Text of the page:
IDEAS home Printed from
   My bibliography  Save this paper

A Decomposition Analysis of Energy Use in the Japanese Economy


  • Makoto Tamura

    (The University of Tokyo)

  • Shinichiro Okushima

    (The University of Tokyo)


The purpose of this paper is to present a new approach to evaluating structural change of the economy in a multisector general equilibrium framework. The multiple calibration technique is applied to an ex post decomposition analysis of structural change between periods, enabling the distinction between price substitution and technological change to be made for each sector. This approach has the advantage of sounder microtheoretical underpinnings when compared with conventional decomposition methods. The proposed technique is empirically applied to changes in energy use and carbon dioxide emission in the Japanese economy following the oil crises. The results show that technological change is of great importance for curtailing energy use and carbon dioxide emission in Japan. While economic growth increased CO2 emission by itself, other effects such as technological change for labor or energy mitigated increases in that period.

Suggested Citation

  • Makoto Tamura & Shinichiro Okushima, 2006. "A Decomposition Analysis of Energy Use in the Japanese Economy," Computing in Economics and Finance 2006 190, Society for Computational Economics.
  • Handle: RePEc:sce:scecfa:190

    Download full text from publisher

    To our knowledge, this item is not available for download. To find whether it is available, there are three options:
    1. Check below whether another version of this item is available online.
    2. Check on the provider's web page whether it is in fact available.
    3. Perform a search for a similarly titled item that would be available.

    References listed on IDEAS

    1. Angus Deaton & Guy Laroque, 1992. "On the Behaviour of Commodity Prices," Review of Economic Studies, Oxford University Press, vol. 59(1), pages 1-23.
    2. Esteban Rossi-Hansberg & Mark L. J. Wright, 2007. "Establishment Size Dynamics in the Aggregate Economy," American Economic Review, American Economic Association, vol. 97(5), pages 1639-1666, December.
    3. A. S. Hurn & K. A. Lindsay & V. L. Martin, 2003. "On the efficacy of simulated maximum likelihood for estimating the parameters of stochastic differential Equations," Journal of Time Series Analysis, Wiley Blackwell, vol. 24(1), pages 45-63, January.
    4. Elerain, Ola & Chib, Siddhartha & Shephard, Neil, 2001. "Likelihood Inference for Discretely Observed Nonlinear Diffusions," Econometrica, Econometric Society, vol. 69(4), pages 959-993, July.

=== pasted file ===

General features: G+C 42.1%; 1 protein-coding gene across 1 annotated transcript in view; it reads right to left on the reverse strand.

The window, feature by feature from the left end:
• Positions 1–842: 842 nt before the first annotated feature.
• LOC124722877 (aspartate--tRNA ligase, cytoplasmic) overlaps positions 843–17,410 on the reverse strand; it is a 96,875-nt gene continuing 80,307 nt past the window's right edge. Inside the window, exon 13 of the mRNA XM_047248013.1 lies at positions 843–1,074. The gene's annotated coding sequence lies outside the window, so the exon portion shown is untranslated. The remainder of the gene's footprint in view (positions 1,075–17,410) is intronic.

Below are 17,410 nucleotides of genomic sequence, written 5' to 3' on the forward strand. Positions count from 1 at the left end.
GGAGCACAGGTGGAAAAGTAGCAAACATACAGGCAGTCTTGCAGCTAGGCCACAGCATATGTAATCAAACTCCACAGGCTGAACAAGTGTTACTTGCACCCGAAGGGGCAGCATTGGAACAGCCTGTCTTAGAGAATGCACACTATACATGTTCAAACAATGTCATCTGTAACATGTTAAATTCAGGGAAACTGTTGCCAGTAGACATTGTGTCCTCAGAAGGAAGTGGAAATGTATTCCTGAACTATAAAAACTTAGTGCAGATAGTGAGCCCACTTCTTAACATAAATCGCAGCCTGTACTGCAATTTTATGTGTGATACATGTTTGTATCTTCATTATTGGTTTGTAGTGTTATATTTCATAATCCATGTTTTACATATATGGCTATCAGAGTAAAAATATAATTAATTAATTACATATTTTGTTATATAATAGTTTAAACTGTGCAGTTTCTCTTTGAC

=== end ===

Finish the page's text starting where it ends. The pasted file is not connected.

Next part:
5. Giorgio Valente & Lucio Sarno, 2004. "Comparing the accuracy of density forecasts from competing models," Journal of Forecasting, John Wiley & Sons, Ltd., vol. 23(8), pages 541-557.
    6. Johnson, Paul A., 2005. "A continuous state space approach to "Convergence by Parts"," Economics Letters, Elsevier, vol. 86(3), pages 317-321, March.
    7. Hansen, Bruce E., 2005. "Exact Mean Integrated Squared Error Of Higher Order Kernel Estimators," Econometric Theory, Cambridge University Press, vol. 21(06), pages 1031-1057, December.
    8. Nishimura, Kazuo & Rudnicki, Ryszard & Stachurski, John, 2006. "Stochastic optimal growth with nonconvexities," Journal of Mathematical Economics, Elsevier, vol. 42(1), pages 74-96, February.
    9. Brock, William A. & Mirman, Leonard J., 1972. "Optimal economic growth and uncertainty: The discounted case," Journal of Economic Theory, Elsevier, vol. 4(3), pages 479-513, June.
    10. Nishimura, Kazuo & Stachurski, John, 2005. "Stability of stochastic optimal growth models: a new approach," Journal of Economic Theory, Elsevier, vol. 122(1), pages 100-118, May.
    Full references (including those not matched with items on IDEAS)

    More about this item


    Calibration; Decomposition; Energy;

    JEL classification:

    • C67 - Mathematical and Quantitative Methods - - Mathematical Methods; Programming Models; Mathematical and Simulation Modeling - - - Input-Output Models
    • D58 - Microeconomics - - General Equilibrium and Disequilibrium - - - Computable and Other Applied General Equilibrium Models
    • Q40 - Agricultural and Natural Resource Economics; Environmental and Ecological Economics - - Energy - - - General


    Access and download statistics


    All material on this site has been provided by the respective publishers and authors. You can help correct errors and omissions. When requesting a correction, please mention this item's handle: RePEc:sce:scecfa:190. See general information about how to correct material in RePEc.

    For technical questions regarding this item, or to correct its authors, title, abstract, bibliographic or download information, contact: (Christopher F. Baum). General contact details of provider: .

    If you have authored this item and are not yet registered with RePEc, we encourage you to do it here. This allows to link your profile to this item. It also allows you to accept potential citations to this item that we are uncertain about.

    We have no references for this item. You can help adding them by using this form .

    If you know of missing items citing this one, you can help us creating those links by adding the relevant references in the same way as above, for each refering item. If you are a registered author of this item, you may also want to check the "citations" tab in your RePEc Author Service profile, as there may be some citations waiting for confirmation.

    Please note that corrections may take a couple of weeks to filter through the various RePEc services.

    IDEAS is a RePEc service hosted by the Research Division of the Federal Reserve Bank of St. Louis . RePEc uses bibliographic data supplied by the respective publishers.